Heidi Emberling to run for re-election to Palo Alto school board

Early childhood educator reiterates focus on personalized learning, social-emotional health

Palo Alto Board of Education President Heidi Emberling will be making a bid for a second term this November, she confirmed to the Weekly Sunday.

Emberling was elected to the board in 2012, along with Melissa Baten Caswell and Camille Townsend, who will be ending their second and third terms, respectively, this fall.

Emberling was recently elected president of the board for 2016 by her colleagues.

Emberling, a parent of two and an early-childhood educator, said in an interview Sunday that she's hoping for a second term to continue the board's work over the past four years. Those efforts, she said, range from increasing support for students' social-emotional health to providing more personalized learning at the district's secondary schools.

She said she has made social-emotional health a priority throughout her four years, starting by adding it as a fifth "pillar" to the district's Strategic Plan in 2013 and then by supporting changes that include moving Gunn High School to a block schedule, hiring a district wellness coordinator and significantly increasing the number of counselors at the high schools.

During her tenure, the board approved significant new policies around bullying, discrimination, sexual harassment and gender identity, she noted.

Emberling has also supported proposals to create more "school-within-a-school" programs at the high schools, a continuing priority for her if re-elected in November, she said.

Despite these efforts, systemic change has been harder to effect than Emberling thought before she was elected. When she wanted the district's 12 elementary schools to adopt one, unified social-emotional learning program, for example, she said it took more than six months to simply get a report on what programs were already in place.

"I think change has been slower than one would like," she said. "I think you learn that really quickly when you first join the board. ... You realize that systemic change takes time and culture shifts take time.

Nonetheless, she said, "I think the seeds that we planted in my first term are starting to grow and come to fruition. To be able to nurture that and see the next phase of the things that I started then is very exciting."

Emberling's top priority, if re-elected, would be to create more personalized and alternative learning opportunities for students, she said. There are already numerous examples of that in place at the school district's two high schools, she noted: Palo Alto High School's Social Justice Pathway, Sports Career Pathway, engineering and computer science pathways; Gunn High School's Positive Psychology course; the Advanced Authentic Research (AAR) program, which is new this year and connects both Paly and Gunn students with external mentors to guide them through a research project of their choice; an early childhood development course that provides high school students with practical experience working with infant, toddler and pre-school children at the district's Greendell campus.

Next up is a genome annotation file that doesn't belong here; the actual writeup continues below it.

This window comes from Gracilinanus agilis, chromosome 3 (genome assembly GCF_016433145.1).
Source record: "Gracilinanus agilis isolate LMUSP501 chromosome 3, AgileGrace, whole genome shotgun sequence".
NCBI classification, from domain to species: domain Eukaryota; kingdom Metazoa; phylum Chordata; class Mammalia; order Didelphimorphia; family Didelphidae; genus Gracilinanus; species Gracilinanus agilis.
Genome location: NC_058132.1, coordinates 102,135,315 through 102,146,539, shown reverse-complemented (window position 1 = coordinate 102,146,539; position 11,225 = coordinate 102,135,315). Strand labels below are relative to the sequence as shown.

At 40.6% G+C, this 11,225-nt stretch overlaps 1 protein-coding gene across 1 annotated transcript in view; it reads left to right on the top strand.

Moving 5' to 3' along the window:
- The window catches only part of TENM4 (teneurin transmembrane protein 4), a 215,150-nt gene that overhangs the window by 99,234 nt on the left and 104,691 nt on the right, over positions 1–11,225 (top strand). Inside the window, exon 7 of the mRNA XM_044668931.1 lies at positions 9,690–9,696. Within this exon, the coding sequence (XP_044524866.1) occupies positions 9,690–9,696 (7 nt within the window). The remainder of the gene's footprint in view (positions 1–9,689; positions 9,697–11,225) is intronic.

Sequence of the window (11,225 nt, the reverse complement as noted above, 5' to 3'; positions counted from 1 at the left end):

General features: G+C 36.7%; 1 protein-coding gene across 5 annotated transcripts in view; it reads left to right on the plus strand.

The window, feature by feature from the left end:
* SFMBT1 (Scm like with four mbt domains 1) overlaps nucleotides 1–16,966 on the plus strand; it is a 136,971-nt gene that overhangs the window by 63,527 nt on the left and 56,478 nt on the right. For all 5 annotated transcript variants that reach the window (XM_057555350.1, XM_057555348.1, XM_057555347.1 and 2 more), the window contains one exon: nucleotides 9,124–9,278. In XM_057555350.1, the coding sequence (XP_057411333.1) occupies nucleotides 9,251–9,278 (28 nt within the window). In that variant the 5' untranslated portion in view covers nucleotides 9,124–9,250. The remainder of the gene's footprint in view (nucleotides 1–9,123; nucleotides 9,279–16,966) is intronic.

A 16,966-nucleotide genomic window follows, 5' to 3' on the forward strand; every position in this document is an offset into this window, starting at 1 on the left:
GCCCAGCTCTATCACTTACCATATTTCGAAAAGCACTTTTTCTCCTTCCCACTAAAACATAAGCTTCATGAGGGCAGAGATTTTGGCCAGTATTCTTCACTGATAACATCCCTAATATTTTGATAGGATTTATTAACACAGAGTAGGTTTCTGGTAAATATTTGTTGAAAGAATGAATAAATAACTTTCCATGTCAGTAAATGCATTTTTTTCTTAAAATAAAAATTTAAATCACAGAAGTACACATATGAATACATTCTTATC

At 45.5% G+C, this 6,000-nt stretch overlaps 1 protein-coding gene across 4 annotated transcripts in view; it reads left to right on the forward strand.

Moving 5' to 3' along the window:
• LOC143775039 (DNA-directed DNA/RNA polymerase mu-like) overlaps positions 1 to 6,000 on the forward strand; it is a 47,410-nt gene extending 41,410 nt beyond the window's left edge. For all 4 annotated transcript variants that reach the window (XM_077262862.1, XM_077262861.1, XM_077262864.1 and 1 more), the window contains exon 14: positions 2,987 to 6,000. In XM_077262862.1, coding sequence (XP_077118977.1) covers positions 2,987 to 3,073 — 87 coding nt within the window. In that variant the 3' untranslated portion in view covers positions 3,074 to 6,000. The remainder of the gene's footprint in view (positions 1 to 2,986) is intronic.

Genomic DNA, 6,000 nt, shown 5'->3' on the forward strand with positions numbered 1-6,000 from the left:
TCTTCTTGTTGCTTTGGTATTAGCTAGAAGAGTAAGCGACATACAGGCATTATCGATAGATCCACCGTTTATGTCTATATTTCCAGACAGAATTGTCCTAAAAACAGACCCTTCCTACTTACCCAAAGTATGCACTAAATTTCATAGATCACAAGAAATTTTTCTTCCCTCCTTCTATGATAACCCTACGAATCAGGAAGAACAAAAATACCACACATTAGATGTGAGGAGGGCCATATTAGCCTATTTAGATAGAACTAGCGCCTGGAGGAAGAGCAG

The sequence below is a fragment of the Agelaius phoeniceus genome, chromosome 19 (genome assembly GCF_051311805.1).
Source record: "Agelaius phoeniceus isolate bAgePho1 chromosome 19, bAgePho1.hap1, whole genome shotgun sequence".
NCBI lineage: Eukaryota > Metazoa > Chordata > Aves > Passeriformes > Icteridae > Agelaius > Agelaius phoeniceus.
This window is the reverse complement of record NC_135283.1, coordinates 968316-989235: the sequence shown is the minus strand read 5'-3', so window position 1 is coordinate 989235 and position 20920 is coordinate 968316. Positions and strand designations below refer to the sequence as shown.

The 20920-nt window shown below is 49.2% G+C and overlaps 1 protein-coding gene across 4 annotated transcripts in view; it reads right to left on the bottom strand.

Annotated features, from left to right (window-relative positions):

Her support for these programs and courses stems from a desire to create smaller, more personalized and student-driven academic experiences at the district's two growing high schools. She said she's supportive of the idea of a house system for the high schools (a proposal of the district's recent Enrollment Management Advisory Committee), which creates subsets of students who move through school together, often with a teacher-mentor or adviser. Smaller learning communities also bolster connections between teachers and students — another one of her top priorities, she said.

A related change that she said she has long advocated for but has not yet come about is moving Gunn to a teacher-advisory counseling model, which has been in place at Paly for many years. Paly students are connected with a teacher-adviser throughout their four years, whereas Gunn's traditional model has a group of staff members providing guidance counseling, college and career advice and social-emotional support.

"While our teacher-adviser model at Paly isn't perfect ... that doesn't mean that we throw everything away and start over. I think moving both high schools to one guidance model is important," Emberling said.

She said she hopes a newly created committee focused on social-emotional learning curriculum will finally help the district achieve that.

Emberling said her most significant accomplishment on the board was hiring Superintendent Max McGee, whom she described as a "change agent" pushing forward issues that had stagnated without strong leadership, from closing the achievement gap to a recent proposal to implement full-day kindergarten. Emberling said McGee's leadership and her desire to continue working alongside him played a "big part" in her decision to try for a second term.

"I think change happens from the top," she said. "He provides the leadership that allows our district to move in any direction ... and he has done an excellent job doing that."

At a more granular scale, she said, she was also particularly proud of getting the early-childhood-development course approved, which was last spring expanded into a more in-depth, full-year course. The class, for sophomores, juniors and seniors, is designed to give students interested in early childhood development direct experience and prepare them to potentially enter the field.

Supporting the course was a no-brainer for Emberling, a strong advocate for early-childhood education who works full time at Parents Place, a Jewish Family and Children Service's resource center in downtown Palo Alto. In her Parents Place role, Emberling conducts individual consultations for families with young children, teaches workshops on a wide variety of topics (from managing challenging behaviors and positive discipline, to social and emotional development) for both parents and education professionals.

While her top two campaign priorities are student-driven, Emberling said supporting and investing in teachers is her third focus. Facing a "nationwide teacher shortage," it's more important than ever to provide quality professional development and compensation to the district's teachers, she said.

Several teachers have spoken at recent board meetings about being unable to afford living in Palo Alto, facing long commutes and feeling disconnected from their school communities. Many have also said while Palo Alto Unified used to offer competitive compensation compared to other local school districts, salaries have fallen in recent years.